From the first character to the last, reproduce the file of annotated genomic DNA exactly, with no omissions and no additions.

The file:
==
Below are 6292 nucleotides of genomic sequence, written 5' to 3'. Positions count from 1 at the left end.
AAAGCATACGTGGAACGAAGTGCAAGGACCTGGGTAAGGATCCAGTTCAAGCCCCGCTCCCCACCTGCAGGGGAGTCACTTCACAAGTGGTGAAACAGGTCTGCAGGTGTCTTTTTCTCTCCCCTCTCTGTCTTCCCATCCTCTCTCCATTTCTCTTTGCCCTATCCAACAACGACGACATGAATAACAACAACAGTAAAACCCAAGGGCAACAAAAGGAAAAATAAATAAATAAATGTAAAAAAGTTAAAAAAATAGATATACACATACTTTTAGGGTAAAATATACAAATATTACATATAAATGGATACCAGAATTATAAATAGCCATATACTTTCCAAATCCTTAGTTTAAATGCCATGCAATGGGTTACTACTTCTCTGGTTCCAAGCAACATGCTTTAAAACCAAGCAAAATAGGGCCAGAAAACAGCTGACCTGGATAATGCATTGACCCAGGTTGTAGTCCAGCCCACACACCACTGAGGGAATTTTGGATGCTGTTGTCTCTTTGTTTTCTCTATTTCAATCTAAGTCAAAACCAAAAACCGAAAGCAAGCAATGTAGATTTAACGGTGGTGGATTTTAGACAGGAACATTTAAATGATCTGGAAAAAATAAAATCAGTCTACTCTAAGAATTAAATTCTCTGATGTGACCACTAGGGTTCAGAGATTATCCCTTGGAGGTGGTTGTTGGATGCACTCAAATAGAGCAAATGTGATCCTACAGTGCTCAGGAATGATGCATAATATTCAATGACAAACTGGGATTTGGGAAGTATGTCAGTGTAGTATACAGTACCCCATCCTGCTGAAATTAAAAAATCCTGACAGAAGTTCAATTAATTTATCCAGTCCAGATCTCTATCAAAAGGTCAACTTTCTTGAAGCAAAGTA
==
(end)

Below are 6292 nucleotides of genomic sequence, written 5' to 3'. Positions count from 1 at the left end.
AAAGCATACGTGGAACGAAGTGCAAGGACCTGGGTAAGGATCCAGTTCAAGCCCCGCTCCCCACCTGCAGGGGAGTCACTTCACAAGTGGTGAAACAGGTCTGCAGGTGTCTTTTTCTCTCCCCTCTCTGTCTTCCCATCCTCTCTCCATTTCTCTTTGCCCTATCCAACAACGACGACATGAATAACAACAACAGTAAAACCCAAGGGCAACAAAAGGAAAAATAAATAAATAAATGTAAAAAAGTTAAAAAAATAGATATACACATACTTTTAGGGTAAAATATACAAATATTACATATAAATGGATACCAGAATTATAAATAGCCATATACTTTCCAAATCCTTAGTTTAAATGCCATGCAATGGGTTACTACTTCTCTGGTTCCAAGCAACATGCTTTAAAACCAAGCAAAATAGGGCCAGAAAACAGCTGACCTGGATAATGCATTGACCCAGGTTGTAGTCCAGCCCACACACCACTGAGGGAATTTTGGATGCTGTTGTCTCTTTGTTTTCTCTATTTCAATCTAAGTCAAAACCAAAAACCGAAAGCAAGCAATGTAGATTTAACGGTGGTGGATTTTAGACAGGAACATTTAAATGATCTGGAAAAAATAAAATCAGTCTACTCTAAGAATTAAATTCTCTGATGTGACCACTAGGGTTCAGAGATTATCCCTTGGAGGTGGTTGTTGGATGCACTCAAATAGAGCAAATGTGATCCTACAGTGCTCAGGAATGATGCATAATATTCAATGACAAACTGGGATTTGGGAAGTATGTCAGTGTAGTATACAGTACCCCATCCTGCTGAAATTAAAAAATCCTGACAGAAGTTCAATTAATTTATCCAGTCCAGATCTCTATCAAAAGGTCAACTTTCTTGAAGCAAAGTA